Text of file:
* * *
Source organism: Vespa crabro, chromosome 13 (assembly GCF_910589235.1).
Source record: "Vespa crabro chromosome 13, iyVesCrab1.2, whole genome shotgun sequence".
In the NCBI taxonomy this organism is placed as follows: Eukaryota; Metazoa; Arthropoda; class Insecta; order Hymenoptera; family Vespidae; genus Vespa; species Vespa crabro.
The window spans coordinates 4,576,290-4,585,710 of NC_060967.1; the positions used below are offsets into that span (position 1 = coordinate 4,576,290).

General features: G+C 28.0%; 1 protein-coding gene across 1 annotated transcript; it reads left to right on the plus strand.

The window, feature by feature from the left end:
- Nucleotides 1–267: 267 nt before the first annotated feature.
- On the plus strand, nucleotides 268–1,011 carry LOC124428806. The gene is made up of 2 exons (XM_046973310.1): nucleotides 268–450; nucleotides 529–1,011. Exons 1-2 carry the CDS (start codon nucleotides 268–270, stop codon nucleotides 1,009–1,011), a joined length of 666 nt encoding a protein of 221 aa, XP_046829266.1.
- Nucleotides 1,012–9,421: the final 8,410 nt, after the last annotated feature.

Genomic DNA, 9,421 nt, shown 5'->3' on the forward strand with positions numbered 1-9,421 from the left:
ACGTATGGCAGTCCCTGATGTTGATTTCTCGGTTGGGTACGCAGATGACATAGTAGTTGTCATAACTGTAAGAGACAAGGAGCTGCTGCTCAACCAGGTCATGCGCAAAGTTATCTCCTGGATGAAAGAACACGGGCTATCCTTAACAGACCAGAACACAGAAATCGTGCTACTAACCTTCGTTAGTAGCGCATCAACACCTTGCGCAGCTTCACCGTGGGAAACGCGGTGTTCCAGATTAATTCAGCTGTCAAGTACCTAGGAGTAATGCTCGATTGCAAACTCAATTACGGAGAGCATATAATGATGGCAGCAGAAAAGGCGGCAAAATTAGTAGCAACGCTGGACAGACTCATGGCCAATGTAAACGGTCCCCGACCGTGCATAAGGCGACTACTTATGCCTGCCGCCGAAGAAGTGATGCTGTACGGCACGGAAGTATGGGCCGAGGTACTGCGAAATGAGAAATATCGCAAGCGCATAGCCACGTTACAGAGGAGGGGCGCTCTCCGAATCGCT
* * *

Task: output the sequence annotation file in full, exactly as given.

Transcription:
Source organism: Vespa crabro, chromosome 13 (assembly GCF_910589235.1).
Source record: "Vespa crabro chromosome 13, iyVesCrab1.2, whole genome shotgun sequence".
In the NCBI taxonomy this organism is placed as follows: Eukaryota; Metazoa; Arthropoda; class Insecta; order Hymenoptera; family Vespidae; genus Vespa; species Vespa crabro.
The window spans coordinates 4,576,290-4,585,710 of NC_060967.1; the positions used below are offsets into that span (position 1 = coordinate 4,576,290).

General features: G+C 28.0%; 1 protein-coding gene across 1 annotated transcript; it reads left to right on the plus strand.

The window, feature by feature from the left end:
- Nucleotides 1–267: 267 nt before the first annotated feature.
- On the plus strand, nucleotides 268–1,011 carry LOC124428806. The gene is made up of 2 exons (XM_046973310.1): nucleotides 268–450; nucleotides 529–1,011. Exons 1-2 carry the CDS (start codon nucleotides 268–270, stop codon nucleotides 1,009–1,011), a joined length of 666 nt encoding a protein of 221 aa, XP_046829266.1.
- Nucleotides 1,012–9,421: the final 8,410 nt, after the last annotated feature.

Genomic DNA, 9,421 nt, shown 5'->3' on the forward strand with positions numbered 1-9,421 from the left:
ACGTATGGCAGTCCCTGATGTTGATTTCTCGGTTGGGTACGCAGATGACATAGTAGTTGTCATAACTGTAAGAGACAAGGAGCTGCTGCTCAACCAGGTCATGCGCAAAGTTATCTCCTGGATGAAAGAACACGGGCTATCCTTAACAGACCAGAACACAGAAATCGTGCTACTAACCTTCGTTAGTAGCGCATCAACACCTTGCGCAGCTTCACCGTGGGAAACGCGGTGTTCCAGATTAATTCAGCTGTCAAGTACCTAGGAGTAATGCTCGATTGCAAACTCAATTACGGAGAGCATATAATGATGGCAGCAGAAAAGGCGGCAAAATTAGTAGCAACGCTGGACAGACTCATGGCCAATGTAAACGGTCCCCGACCGTGCATAAGGCGACTACTTATGCCTGCCGCCGAAGAAGTGATGCTGTACGGCACGGAAGTATGGGCCGAGGTACTGCGAAATGAGAAATATCGCAAGCGCATAGCCACGTTACAGAGGAGGGGCGCTCTCCGAATCGCT